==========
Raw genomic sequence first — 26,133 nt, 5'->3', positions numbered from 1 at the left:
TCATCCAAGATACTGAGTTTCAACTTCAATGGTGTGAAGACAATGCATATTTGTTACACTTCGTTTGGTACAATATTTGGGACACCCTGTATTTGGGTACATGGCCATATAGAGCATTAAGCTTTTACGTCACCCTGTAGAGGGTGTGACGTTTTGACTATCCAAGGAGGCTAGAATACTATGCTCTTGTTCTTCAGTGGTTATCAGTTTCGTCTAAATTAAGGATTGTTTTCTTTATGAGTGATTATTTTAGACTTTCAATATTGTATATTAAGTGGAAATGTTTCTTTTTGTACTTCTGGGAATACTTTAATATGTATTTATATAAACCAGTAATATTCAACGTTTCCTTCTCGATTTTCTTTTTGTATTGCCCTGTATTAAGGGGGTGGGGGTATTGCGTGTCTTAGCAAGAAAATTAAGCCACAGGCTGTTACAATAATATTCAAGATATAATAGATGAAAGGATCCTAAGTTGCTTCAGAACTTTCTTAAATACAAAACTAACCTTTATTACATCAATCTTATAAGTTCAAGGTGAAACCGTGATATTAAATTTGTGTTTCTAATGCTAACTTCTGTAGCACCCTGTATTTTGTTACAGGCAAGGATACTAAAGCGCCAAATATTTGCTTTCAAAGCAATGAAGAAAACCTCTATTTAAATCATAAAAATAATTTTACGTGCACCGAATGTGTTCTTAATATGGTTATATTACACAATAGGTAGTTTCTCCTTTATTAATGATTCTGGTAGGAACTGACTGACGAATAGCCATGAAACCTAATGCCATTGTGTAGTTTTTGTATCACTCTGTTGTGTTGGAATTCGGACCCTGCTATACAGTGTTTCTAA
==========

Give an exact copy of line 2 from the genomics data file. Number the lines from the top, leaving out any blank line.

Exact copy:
TCATCCAAGATACTGAGTTTCAACTTCAATGGTGTGAAGACAATGCATATTTGTTACACTTCGTTTGGTACAATATTTGGGACACCCTGTATTTGGGTACATGGCCATATAGAGCATTAAGCTTTTACGTCACCCTGTAGAGGGTGTGACGTTTTGACTATCCAAGGAGGCTAGAATACTATGCTCTTGTTCTTCAGTGGTTATCAGTTTCGTCTAAATTAAGGATTGTTTTCTTTATGAGTGATTATTTTAGACTTTCAATATTGTATATTAAGTGGAAATGTTTCTTTTTGTACTTCTGGGAATACTTTAATATGTATTTATATAAACCAGTAATATTCAACGTTTCCTTCTCGATTTTCTTTTTGTATTGCCCTGTATTAAGGGGGTGGGGGTATTGCGTGTCTTAGCAAGAAAATTAAGCCACAGGCTGTTACAATAATATTCAAGATATAATAGATGAAAGGATCCTAAGTTGCTTCAGAACTTTCTTAAATACAAAACTAACCTTTATTACATCAATCTTATAAGTTCAAGGTGAAACCGTGATATTAAATTTGTGTTTCTAATGCTAACTTCTGTAGCACCCTGTATTTTGTTACAGGCAAGGATACTAAAGCGCCAAATATTTGCTTTCAAAGCAATGAAGAAAACCTCTATTTAAATCATAAAAATAATTTTACGTGCACCGAATGTGTTCTTAATATGGTTATATTACACAATAGGTAGTTTCTCCTTTATTAATGATTCTGGTAGGAACTGACTGACGAATAGCCATGAAACCTAATGCCATTGTGTAGTTTTTGTATCACTCTGTTGTGTTGGAATTCGGACCCTGCTATACAGTGTTTCTAA